The Position of the lndustry in Canadian Non ... Ferrous Mineral the World Economy

CIM Bulletin, 1961

S INCE the beginning of this century the non-ferrons mineral industry has contributed $1'7,809,- 000,000 to the economy growth of Canada. To contemplate the vast amount of investment capital required and the resultant beneficial distribution of these billions of dollars for labour, transportation, supplies, taxes and dividends, challenges the imagination. It is the purpose of this paper, (a) to trace the development of the industry since its formative period to the present; (b) to discuss the eurrent situation and problems; and ( c) to attempt to peer into the hazy future. Although there a re 21 metals currently being produced in Canada which are classified as non-ferrons, or as alloying metals, copper, lead, zinc, nickel-the metals which will be discussed in this paper-constitute almost 60 percent of their total value. ;The story of Canadian copper, lead, zinc and nickel since the turn of the Twentieth Century has been {)ne of steady growth to a World War I peak; a post-war depression to a peacetime boom in the late Twenties; follow ed by the world depression of the Thirties, and again steady growth to World War II; war effort production at a high level; and boo mining post-war development. From a small combined value of $9.2 million in 1900; to a peak of $74.0 million in 1918; to a post World War I depression low of $19.1 million; growth was steady until 1929. The depth of the depression year of 1932 saw another low of $32.0 million. A consistent World War II level of about $170.0 million was the base from which a remarkable growth to a 1960 production rate of $725.6 million has taken place. (Table I , Ch art 1) . In order to present a realistic picture, in terms of 1939 dollars these are $14.6; $44.2; $13.2; $170.0 and $312.1 million $36.5; respectively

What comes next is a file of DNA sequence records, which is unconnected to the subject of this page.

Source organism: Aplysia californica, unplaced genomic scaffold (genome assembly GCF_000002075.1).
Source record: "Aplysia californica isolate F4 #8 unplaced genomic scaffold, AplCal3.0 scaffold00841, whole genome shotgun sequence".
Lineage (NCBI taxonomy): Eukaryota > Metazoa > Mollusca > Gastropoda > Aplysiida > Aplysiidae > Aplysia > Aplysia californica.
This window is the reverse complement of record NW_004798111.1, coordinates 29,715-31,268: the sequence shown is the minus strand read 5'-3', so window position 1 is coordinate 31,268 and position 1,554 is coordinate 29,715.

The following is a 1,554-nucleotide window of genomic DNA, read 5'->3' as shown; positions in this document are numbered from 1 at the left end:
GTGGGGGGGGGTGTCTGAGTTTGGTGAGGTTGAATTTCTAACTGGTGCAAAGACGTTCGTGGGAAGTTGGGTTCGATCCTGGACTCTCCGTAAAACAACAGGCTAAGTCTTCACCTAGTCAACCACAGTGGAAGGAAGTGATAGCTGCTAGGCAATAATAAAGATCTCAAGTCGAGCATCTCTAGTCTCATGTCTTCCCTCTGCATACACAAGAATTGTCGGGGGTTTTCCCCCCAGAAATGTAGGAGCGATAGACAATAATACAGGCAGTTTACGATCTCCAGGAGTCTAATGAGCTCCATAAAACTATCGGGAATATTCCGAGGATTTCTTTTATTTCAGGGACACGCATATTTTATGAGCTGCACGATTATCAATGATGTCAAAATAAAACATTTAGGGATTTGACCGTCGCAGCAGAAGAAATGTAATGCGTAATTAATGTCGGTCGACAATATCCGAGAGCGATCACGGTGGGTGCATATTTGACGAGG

Keywords: Atlantic Coast Copper Corp. Ltd., Canadian, Eastern Canada, Nic/cel Nickel, Zinc Zinc, Canadian, copper, Mine, Mines, nickel, Production, zinc